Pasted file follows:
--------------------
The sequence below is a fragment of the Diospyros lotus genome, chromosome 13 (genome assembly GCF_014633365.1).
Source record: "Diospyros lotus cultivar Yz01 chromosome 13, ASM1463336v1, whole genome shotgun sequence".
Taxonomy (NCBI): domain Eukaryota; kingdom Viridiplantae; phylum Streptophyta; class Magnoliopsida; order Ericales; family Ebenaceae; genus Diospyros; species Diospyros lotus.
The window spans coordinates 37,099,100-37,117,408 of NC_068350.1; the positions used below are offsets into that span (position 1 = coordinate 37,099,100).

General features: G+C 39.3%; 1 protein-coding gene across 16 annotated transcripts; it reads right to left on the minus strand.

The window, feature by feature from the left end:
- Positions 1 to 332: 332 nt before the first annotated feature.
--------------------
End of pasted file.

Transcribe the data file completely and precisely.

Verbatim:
The sequence below is a fragment of the Diospyros lotus genome, chromosome 13 (genome assembly GCF_014633365.1).
Source record: "Diospyros lotus cultivar Yz01 chromosome 13, ASM1463336v1, whole genome shotgun sequence".
Taxonomy (NCBI): domain Eukaryota; kingdom Viridiplantae; phylum Streptophyta; class Magnoliopsida; order Ericales; family Ebenaceae; genus Diospyros; species Diospyros lotus.
The window spans coordinates 37,099,100-37,117,408 of NC_068350.1; the positions used below are offsets into that span (position 1 = coordinate 37,099,100).

General features: G+C 39.3%; 1 protein-coding gene across 16 annotated transcripts; it reads right to left on the minus strand.

The window, feature by feature from the left end:
- Positions 1 to 332: 332 nt before the first annotated feature.